The founders of digital money transfer company Azimo have pulled together a few of their key trends and predictions for 2016.
Technology will change our relationship with money
Next year we’ll see a real shift in power from banks and financial heavyweights back to the consumer. We’ll finally start seeing an end to the toxic mix of hidden charges, rip-off exchange rates, unhelpful customer service and little choice for the consumers. From new people-focused, digital-only banks, like Tandem and Atom, to mobile payment apps like Zapp, these new services will give people more control, all of the time. Technology is democratising financial services, and it will force existing incumbent banks and financial services firms, to up their game in 2016.
Bitcoin/blockchain strategy tops the ‘must-have’ list
Five years ago every business needed a ‘mobile strategy’ and ten years before that it was a ‘web strategy’. Next year every financial services firm – consumer or institutional – will need bitcoin/blockchain strategy. Government and regulatory acceptance will rise following the EU ‘VAT exempt’ and US ‘commoditisation’ rulings. While it is unlikely to have a massive impact on core business processes next year or even the year after – everyone needs to start building a plan, as like every major tech revolution, when the change comes the game will change completely.
Smartphones will accelerate financial inclusion
When we look at the European refugee crisis, the number one item people took with them was a smartphone: to stay connected with family on social media and messaging services, to use maps and GPS services or manage money far from home. Next year we will see the $30-$50 android handset. That coupled with 2 billion unbanked adults in the world, means that mobile banking will rapidly replace branches and fast-track financial inclusion in an unprecedented way. Along the way digital access will improve education and put the next billion customers on grid. That’s a reasons to be excited about the coming year.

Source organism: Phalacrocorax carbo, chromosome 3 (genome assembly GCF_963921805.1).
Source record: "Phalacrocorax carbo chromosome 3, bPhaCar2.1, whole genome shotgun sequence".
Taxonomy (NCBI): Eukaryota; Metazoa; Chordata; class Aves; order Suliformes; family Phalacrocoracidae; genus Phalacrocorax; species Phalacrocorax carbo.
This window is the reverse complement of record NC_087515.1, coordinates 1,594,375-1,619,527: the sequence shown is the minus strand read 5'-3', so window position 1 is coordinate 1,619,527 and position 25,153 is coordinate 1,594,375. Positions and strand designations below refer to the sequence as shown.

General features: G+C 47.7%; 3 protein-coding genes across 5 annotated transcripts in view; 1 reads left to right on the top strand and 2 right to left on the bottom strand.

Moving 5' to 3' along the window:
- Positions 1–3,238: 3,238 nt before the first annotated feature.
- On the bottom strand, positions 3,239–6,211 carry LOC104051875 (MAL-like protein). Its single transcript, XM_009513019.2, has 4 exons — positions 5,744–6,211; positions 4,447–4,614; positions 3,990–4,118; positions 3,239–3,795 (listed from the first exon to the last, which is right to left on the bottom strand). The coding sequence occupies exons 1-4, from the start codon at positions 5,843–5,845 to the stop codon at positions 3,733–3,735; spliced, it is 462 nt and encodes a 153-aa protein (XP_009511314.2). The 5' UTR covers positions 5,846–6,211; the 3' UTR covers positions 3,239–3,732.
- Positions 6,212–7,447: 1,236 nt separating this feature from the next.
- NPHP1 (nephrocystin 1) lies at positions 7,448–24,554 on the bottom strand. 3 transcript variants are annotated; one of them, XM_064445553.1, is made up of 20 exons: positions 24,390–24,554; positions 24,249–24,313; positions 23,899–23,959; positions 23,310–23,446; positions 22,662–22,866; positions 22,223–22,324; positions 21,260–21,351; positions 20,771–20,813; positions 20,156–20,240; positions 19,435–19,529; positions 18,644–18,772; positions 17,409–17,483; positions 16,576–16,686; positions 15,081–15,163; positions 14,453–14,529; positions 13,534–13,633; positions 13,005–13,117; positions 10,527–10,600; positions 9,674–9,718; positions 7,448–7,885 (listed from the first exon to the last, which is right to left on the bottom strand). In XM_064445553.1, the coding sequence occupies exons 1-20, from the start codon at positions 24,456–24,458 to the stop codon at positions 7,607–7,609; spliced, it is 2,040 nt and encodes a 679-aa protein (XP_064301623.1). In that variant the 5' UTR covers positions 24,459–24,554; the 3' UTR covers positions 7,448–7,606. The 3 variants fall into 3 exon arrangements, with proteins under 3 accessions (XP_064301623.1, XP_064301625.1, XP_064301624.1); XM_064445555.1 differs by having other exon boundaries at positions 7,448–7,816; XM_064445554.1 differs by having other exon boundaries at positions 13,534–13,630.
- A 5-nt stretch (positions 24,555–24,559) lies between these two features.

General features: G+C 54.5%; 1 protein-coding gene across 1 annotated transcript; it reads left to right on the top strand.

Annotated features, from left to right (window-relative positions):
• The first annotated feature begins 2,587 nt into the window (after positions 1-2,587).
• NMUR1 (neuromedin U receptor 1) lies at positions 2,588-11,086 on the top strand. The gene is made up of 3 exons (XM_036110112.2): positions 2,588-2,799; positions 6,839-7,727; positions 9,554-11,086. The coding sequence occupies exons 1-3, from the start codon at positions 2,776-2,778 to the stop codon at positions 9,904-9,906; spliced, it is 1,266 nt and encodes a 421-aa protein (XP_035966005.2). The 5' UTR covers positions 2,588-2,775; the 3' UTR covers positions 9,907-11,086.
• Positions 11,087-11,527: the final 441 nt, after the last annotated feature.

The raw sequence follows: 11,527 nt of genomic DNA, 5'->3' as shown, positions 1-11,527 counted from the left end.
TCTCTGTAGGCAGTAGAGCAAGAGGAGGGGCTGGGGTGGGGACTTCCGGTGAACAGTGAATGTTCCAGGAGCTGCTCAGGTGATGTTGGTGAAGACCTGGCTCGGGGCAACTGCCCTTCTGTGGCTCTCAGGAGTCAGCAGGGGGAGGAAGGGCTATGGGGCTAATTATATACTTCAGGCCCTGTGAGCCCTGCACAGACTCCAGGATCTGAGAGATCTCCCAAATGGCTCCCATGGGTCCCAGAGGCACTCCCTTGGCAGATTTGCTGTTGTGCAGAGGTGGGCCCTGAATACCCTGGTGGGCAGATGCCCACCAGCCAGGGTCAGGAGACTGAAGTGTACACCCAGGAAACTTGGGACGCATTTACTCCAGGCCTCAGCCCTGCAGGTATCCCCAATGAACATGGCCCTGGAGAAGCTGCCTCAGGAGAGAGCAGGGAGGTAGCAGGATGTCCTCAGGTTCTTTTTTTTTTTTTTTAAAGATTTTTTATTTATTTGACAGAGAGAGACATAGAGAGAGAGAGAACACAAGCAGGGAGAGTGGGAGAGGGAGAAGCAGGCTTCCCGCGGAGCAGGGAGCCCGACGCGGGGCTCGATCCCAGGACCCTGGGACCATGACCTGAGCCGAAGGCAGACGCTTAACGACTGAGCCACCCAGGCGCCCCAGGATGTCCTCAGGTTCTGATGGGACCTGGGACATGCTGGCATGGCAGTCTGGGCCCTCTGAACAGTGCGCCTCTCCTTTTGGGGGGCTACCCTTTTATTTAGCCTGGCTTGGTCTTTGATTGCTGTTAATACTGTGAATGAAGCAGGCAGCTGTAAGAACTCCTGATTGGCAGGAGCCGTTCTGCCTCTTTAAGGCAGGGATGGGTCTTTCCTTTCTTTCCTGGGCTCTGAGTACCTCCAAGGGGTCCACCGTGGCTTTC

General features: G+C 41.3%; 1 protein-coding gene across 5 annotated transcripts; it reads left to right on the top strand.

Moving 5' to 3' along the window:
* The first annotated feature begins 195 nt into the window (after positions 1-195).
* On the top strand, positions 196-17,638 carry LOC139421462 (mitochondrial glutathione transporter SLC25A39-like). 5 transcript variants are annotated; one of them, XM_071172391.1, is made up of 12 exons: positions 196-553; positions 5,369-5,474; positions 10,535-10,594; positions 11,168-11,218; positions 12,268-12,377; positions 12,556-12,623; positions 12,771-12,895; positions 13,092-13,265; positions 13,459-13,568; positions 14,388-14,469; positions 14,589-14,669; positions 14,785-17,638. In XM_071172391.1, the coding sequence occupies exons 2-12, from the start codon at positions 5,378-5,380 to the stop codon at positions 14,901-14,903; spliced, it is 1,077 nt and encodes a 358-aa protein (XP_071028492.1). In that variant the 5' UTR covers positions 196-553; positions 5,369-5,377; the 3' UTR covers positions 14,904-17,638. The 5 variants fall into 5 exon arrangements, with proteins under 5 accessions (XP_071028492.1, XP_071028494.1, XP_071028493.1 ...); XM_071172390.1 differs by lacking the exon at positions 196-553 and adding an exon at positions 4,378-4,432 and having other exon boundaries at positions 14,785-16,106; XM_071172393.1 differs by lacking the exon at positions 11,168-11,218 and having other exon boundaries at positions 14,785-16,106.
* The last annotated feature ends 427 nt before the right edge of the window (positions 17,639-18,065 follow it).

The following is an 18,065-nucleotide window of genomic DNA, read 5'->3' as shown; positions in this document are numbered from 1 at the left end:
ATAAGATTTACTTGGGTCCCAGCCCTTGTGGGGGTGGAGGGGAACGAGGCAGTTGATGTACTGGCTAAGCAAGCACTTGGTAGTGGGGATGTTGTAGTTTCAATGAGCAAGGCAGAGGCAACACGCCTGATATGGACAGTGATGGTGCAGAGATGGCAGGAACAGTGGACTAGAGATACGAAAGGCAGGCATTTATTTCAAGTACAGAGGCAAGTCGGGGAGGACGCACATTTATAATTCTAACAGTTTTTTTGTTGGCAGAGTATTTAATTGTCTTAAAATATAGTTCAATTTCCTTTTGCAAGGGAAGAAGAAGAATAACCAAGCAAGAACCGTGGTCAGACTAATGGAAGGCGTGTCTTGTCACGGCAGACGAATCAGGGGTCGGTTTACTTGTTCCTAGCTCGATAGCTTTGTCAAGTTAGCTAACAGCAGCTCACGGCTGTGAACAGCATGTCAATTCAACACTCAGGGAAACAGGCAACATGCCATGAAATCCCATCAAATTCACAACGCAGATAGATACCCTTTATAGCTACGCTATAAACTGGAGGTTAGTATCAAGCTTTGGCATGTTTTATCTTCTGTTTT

Mobile 3.0 Realised
By being able to pay for products and services from your mobile phone, we’ll see faster checkout lines, a reduction in transaction costs, and a renewed focus on customer service over handling cash. Apple Pay and Zapp have started to help make that a reality this year, but in 2016, the next phase of mobile payments –mobile 3.0. – will finally start to become the norm. It’s not only about payments innovation, it’s allowing consumers to do the things they want, when they want – whether that’s paying for groceries if they’ve left their wallet at home, or sending money to loved ones overseas.
Tech for good, not for kicks
The European refugee crisis sparked a discussion around tech industry focusing too much on resolving first world problems, rather than responding quickly to crisis. The rallying cry was answered with several start-ups and initiatives emerging like GeeCycle and Techfugees. Next year, the bright spots in the tech world won’t be the latest drone or supped-up smartphone, it will be a solution to everyday needs of normal people. Airbnb for the homeless?
Women of (Fin) tech uprising
Every fintech conference I go to, the same limited pool of women are present. While it’s great to see them being centre stage, but the general consensus is that it’s still not enough. It’s proven that women-run companies, specifically tech, are more capital efficient and bring in a 35 percent higher return on investment. With fintech now a multi-billion dollar industry, driven largely out of the UK in the past year, I predict we’ll start to see more women rising up in the industry, sitting at the leaders table and mentoring the next generation of women and men who appreciate diversity.
What would our industry look like then?
[author title=”Marta Krupinska & Michael Kent” image=”http://thefintechtimes.com/wp-content/uploads/2016/01/azimo.jpg”]
Azimo is a London-based digital money transfer service, changing the way people send money around the world. Honest, transparent and social, Azimo is the cheapest and easiest way to send money to over 190 countries across the world, from any internet connected device.